Thompson has rejected arguments that such video games are protected by freedom of expression, saying, “Murder simulators are not constitutionally protected speech. They’re not even speech. They’re dangerous physical appliances that teach a kid how to kill efficiently and to love it.” In addition, he has attributed part of the impetus for violent games to the military, saying that it was looking “for a way to disconnect in the soldier’s mind the physical act of pulling the trigger from the awful reality that a life may end.”[6] Thompson further claims that some of these games are based on military training and simulation technologies, such as those being developed at the Institute for Creative Technologies, which, he suggests, were created by the United States Department of Defense to help overcome soldiers’ inhibition to kill.[7] He also claims that the PlayStation 2's DualShock controller "gives you a pleasurable buzz back into your hands with each kill. This is operant conditioning, behavior modification right out of B.F. Skinner's laboratory."[8]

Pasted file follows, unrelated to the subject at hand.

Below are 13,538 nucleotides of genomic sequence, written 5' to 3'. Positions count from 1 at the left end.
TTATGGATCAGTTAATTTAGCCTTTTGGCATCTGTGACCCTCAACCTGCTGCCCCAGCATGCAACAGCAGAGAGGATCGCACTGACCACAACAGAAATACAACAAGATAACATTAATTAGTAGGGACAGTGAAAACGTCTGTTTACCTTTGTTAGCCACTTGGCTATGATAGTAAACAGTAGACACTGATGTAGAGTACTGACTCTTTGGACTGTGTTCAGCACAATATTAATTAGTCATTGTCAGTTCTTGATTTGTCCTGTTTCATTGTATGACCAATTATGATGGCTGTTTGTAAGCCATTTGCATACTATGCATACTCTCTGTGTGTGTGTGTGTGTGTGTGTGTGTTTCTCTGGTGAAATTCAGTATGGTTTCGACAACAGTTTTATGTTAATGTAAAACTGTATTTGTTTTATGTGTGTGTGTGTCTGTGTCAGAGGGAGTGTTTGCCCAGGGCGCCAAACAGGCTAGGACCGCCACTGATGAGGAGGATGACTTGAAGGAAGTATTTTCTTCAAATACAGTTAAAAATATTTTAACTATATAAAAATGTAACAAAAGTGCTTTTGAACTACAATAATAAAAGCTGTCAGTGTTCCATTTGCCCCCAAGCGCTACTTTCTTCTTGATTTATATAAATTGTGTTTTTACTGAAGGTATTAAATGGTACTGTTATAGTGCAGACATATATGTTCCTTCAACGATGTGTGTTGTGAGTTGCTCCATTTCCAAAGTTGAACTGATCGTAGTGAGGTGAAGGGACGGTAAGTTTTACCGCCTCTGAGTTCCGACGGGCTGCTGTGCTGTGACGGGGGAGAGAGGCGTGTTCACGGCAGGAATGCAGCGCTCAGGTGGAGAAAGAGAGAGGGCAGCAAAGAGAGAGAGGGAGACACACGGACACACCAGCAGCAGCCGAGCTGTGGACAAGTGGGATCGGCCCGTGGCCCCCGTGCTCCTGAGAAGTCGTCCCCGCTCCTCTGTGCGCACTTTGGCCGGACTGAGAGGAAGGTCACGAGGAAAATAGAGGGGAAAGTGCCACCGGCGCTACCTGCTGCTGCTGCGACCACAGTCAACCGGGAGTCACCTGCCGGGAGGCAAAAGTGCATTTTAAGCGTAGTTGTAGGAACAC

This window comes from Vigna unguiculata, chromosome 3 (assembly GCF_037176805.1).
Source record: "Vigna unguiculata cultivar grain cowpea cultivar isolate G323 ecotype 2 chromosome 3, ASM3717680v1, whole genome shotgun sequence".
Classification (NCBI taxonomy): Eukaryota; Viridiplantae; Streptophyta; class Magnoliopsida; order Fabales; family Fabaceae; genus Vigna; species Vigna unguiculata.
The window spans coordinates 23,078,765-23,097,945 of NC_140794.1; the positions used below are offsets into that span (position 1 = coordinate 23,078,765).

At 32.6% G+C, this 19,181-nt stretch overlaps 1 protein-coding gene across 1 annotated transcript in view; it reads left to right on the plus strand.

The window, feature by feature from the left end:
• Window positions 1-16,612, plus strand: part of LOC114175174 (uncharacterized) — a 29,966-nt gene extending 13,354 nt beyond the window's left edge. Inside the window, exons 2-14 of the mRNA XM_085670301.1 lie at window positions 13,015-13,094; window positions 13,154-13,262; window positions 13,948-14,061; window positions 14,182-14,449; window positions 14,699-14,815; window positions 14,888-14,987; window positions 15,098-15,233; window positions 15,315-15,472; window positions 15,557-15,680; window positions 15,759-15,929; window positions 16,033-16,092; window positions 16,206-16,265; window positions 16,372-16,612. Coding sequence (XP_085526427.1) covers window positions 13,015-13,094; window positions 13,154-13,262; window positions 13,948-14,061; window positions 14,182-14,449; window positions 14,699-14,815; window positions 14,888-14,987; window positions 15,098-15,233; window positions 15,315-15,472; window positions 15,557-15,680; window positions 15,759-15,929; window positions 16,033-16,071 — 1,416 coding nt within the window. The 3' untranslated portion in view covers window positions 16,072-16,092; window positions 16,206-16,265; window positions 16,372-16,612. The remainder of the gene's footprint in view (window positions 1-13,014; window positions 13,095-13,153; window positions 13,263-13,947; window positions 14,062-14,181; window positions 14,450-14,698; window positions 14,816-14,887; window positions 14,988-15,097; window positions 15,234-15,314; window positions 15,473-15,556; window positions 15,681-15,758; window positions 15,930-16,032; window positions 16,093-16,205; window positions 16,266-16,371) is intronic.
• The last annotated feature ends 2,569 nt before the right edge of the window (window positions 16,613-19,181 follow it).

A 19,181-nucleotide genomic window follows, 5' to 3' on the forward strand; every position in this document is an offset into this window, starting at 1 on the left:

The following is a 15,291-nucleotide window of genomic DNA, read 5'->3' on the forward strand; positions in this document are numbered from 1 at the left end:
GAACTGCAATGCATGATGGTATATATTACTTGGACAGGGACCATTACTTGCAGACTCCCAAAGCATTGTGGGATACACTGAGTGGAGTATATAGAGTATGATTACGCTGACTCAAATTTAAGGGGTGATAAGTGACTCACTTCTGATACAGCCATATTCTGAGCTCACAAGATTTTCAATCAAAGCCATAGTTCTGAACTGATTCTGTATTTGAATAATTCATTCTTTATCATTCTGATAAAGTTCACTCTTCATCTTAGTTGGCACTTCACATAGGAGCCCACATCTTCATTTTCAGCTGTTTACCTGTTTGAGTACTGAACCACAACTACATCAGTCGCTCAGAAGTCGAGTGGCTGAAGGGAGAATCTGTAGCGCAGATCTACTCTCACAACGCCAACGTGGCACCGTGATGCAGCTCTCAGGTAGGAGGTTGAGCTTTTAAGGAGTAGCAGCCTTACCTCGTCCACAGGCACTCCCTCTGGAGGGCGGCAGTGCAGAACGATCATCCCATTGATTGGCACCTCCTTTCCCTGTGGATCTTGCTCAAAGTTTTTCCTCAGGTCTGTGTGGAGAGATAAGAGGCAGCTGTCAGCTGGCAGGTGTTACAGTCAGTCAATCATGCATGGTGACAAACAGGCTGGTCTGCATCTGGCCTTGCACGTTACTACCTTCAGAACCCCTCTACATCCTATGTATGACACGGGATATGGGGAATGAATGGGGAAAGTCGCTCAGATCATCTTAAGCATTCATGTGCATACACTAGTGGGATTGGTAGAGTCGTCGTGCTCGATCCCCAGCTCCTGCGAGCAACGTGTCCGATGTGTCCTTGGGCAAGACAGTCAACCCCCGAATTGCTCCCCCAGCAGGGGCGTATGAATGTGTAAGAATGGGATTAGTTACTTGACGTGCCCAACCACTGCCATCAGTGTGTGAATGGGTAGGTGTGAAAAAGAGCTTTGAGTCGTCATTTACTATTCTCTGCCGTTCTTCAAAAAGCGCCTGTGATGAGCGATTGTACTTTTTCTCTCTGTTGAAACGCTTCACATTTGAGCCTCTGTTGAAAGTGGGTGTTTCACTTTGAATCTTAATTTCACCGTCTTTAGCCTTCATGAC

Early Litigation

Thompson filed a lawsuit on behalf of the parents of three children killed in the Heath High School shooting in 1997. Investigations showed that the perpetrator, 14-year-old Michael Carneal, had regularly played various computer games (including Doom, Quake]], Castle Wolfenstein, Redneck Rampage, Nightmare Creatures, Mechwarrior, Resident Evil, and Final Fantasy) and accessed some pornographic websites. Carneal had also owned a videotape of The Basketball Diaries, which includes a high school student dreaming about killing his teacher and some classmates. The suit sought $33 million in damages, alleging that the producers of the games, the movie, and the operators of the internet sites were negligent in distributing this material to a minor because it would desensitize him and make him more prone to violence. Additional claims included product liability for making defective products (the defects alleged were violent features and lack of warnings) and violation of the Racketeer Influenced and Corrupt Organizations Act for distributing this material to minors[9]. Said Thompson, “We intend to hurt Hollywood. We intend to hurt the video game industry. We intend to hurt the sex porn sites.”[10]